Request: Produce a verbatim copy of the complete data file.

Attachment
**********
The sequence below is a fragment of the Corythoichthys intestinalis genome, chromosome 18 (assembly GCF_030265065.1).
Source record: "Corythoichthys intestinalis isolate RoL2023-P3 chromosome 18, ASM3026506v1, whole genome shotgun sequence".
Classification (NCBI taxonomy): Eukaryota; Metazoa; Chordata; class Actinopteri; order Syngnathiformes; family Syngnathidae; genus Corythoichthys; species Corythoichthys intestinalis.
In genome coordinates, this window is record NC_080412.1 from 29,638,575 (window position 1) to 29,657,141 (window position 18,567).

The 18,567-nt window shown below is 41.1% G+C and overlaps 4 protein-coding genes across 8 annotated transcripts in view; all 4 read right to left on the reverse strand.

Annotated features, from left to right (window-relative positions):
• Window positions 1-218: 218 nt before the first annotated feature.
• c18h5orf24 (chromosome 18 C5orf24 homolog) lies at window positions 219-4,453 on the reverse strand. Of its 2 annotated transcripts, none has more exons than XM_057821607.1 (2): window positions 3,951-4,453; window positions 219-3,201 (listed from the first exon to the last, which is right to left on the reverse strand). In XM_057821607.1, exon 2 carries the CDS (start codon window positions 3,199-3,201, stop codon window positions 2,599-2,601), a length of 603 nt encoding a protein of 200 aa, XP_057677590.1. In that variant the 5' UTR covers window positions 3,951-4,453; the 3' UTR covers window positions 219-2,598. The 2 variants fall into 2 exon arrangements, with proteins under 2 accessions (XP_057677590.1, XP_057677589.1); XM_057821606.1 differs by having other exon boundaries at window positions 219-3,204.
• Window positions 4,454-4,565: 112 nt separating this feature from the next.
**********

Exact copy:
The sequence below is a fragment of the Corythoichthys intestinalis genome, chromosome 18 (assembly GCF_030265065.1).
Source record: "Corythoichthys intestinalis isolate RoL2023-P3 chromosome 18, ASM3026506v1, whole genome shotgun sequence".
Classification (NCBI taxonomy): Eukaryota; Metazoa; Chordata; class Actinopteri; order Syngnathiformes; family Syngnathidae; genus Corythoichthys; species Corythoichthys intestinalis.
In genome coordinates, this window is record NC_080412.1 from 29,638,575 (window position 1) to 29,657,141 (window position 18,567).

The 18,567-nt window shown below is 41.1% G+C and overlaps 4 protein-coding genes across 8 annotated transcripts in view; all 4 read right to left on the reverse strand.

Annotated features, from left to right (window-relative positions):
• Window positions 1-218: 218 nt before the first annotated feature.
• c18h5orf24 (chromosome 18 C5orf24 homolog) lies at window positions 219-4,453 on the reverse strand. Of its 2 annotated transcripts, none has more exons than XM_057821607.1 (2): window positions 3,951-4,453; window positions 219-3,201 (listed from the first exon to the last, which is right to left on the reverse strand). In XM_057821607.1, exon 2 carries the CDS (start codon window positions 3,199-3,201, stop codon window positions 2,599-2,601), a length of 603 nt encoding a protein of 200 aa, XP_057677590.1. In that variant the 5' UTR covers window positions 3,951-4,453; the 3' UTR covers window positions 219-2,598. The 2 variants fall into 2 exon arrangements, with proteins under 2 accessions (XP_057677590.1, XP_057677589.1); XM_057821606.1 differs by having other exon boundaries at window positions 219-3,204.
• Window positions 4,454-4,565: 112 nt separating this feature from the next.